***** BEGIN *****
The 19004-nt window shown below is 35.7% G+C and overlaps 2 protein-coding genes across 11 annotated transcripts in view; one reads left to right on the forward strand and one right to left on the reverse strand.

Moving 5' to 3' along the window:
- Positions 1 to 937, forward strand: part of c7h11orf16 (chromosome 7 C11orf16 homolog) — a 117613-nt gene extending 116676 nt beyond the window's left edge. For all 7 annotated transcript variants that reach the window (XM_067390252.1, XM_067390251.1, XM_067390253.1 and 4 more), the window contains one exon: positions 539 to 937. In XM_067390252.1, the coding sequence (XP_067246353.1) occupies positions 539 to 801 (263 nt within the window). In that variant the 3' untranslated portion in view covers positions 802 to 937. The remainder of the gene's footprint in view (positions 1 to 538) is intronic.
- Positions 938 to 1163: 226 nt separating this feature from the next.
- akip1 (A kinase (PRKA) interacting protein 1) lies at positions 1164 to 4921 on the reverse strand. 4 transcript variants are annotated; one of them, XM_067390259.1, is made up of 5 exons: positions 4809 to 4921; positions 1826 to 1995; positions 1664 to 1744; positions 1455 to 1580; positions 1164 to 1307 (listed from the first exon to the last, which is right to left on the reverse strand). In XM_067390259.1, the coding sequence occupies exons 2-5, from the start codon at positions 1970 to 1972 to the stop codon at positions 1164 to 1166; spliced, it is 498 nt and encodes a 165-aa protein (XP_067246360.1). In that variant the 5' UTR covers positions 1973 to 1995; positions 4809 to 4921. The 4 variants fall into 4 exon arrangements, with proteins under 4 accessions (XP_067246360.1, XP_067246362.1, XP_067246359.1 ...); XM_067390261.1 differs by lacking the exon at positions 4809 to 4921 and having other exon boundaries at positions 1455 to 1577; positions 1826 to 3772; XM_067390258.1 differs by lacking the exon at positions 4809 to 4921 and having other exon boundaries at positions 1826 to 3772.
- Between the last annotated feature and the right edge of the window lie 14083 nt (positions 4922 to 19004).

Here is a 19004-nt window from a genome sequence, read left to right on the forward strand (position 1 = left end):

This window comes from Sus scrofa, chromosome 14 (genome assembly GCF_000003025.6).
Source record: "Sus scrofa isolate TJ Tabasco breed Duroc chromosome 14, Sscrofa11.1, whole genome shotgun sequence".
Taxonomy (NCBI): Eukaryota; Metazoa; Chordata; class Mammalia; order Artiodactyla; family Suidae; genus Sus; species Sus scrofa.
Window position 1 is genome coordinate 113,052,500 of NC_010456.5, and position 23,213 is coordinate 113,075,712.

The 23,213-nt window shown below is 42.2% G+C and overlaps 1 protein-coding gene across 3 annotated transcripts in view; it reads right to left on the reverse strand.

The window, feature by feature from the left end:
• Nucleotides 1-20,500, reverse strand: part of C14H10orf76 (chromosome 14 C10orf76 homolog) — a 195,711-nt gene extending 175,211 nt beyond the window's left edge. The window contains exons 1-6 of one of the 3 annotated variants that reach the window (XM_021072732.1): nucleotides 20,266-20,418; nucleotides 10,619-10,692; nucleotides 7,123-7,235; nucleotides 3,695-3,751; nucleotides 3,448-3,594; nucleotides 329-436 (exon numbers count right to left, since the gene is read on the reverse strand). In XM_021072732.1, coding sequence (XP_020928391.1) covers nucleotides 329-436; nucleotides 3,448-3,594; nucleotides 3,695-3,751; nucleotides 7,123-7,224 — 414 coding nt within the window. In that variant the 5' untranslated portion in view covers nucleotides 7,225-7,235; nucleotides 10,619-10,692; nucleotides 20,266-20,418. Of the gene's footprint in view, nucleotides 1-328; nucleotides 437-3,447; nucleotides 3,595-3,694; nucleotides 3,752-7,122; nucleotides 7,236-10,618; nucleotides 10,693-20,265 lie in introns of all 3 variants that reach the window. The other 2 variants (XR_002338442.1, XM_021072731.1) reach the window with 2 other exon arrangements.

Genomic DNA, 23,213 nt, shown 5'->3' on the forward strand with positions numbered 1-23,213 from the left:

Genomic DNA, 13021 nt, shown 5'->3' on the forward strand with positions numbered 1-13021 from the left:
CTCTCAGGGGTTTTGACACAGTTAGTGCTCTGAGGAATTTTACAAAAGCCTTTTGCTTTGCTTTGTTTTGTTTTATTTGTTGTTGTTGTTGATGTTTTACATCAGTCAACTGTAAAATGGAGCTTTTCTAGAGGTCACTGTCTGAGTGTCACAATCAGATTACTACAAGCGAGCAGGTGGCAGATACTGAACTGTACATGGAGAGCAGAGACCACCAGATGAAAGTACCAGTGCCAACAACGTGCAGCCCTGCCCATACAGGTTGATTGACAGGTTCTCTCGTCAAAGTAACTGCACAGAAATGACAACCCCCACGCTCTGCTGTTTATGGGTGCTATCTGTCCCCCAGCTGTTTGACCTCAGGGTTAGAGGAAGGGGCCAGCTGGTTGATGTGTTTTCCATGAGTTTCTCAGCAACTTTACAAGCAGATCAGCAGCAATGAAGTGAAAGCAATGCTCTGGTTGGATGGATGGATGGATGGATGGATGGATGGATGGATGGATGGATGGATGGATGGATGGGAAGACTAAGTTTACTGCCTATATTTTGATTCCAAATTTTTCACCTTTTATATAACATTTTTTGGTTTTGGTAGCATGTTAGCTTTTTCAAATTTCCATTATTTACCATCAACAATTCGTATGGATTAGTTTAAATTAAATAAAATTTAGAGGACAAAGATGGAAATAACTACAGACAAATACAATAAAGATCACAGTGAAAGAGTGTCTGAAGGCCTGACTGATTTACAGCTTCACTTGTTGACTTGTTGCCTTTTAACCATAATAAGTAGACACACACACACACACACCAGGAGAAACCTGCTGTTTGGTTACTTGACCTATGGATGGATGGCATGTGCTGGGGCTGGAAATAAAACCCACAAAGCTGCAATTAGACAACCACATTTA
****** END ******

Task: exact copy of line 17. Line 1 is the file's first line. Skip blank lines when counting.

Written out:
CTCTCAGGGGTTTTGACACAGTTAGTGCTCTGAGGAATTTTACAAAAGCCTTTTGCTTTGCTTTGTTTTGTTTTATTTGTTGTTGTTGTTGATGTTTTACATCAGTCAACTGTAAAATGGAGCTTTTCTAGAGGTCACTGTCTGAGTGTCACAATCAGATTACTACAAGCGAGCAGGTGGCAGATACTGAACTGTACATGGAGAGCAGAGACCACCAGATGAAAGTACCAGTGCCAACAACGTGCAGCCCTGCCCATACAGGTTGATTGACAGGTTCTCTCGTCAAAGTAACTGCACAGAAATGACAACCCCCACGCTCTGCTGTTTATGGGTGCTATCTGTCCCCCAGCTGTTTGACCTCAGGGTTAGAGGAAGGGGCCAGCTGGTTGATGTGTTTTCCATGAGTTTCTCAGCAACTTTACAAGCAGATCAGCAGCAATGAAGTGAAAGCAATGCTCTGGTTGGATGGATGGATGGATGGATGGATGGATGGATGGATGGATGGATGGATGGATGGATGGGAAGACTAAGTTTACTGCCTATATTTTGATTCCAAATTTTTCACCTTTTATATAACATTTTTTGGTTTTGGTAGCATGTTAGCTTTTTCAAATTTCCATTATTTACCATCAACAATTCGTATGGATTAGTTTAAATTAAATAAAATTTAGAGGACAAAGATGGAAATAACTACAGACAAATACAATAAAGATCACAGTGAAAGAGTGTCTGAAGGCCTGACTGATTTACAGCTTCACTTGTTGACTTGTTGCCTTTTAACCATAATAAGTAGACACACACACACACACACCAGGAGAAACCTGCTGTTTGGTTACTTGACCTATGGATGGATGGCATGTGCTGGGGCTGGAAATAAAACCCACAAAGCTGCAATTAGACAACCACATTTA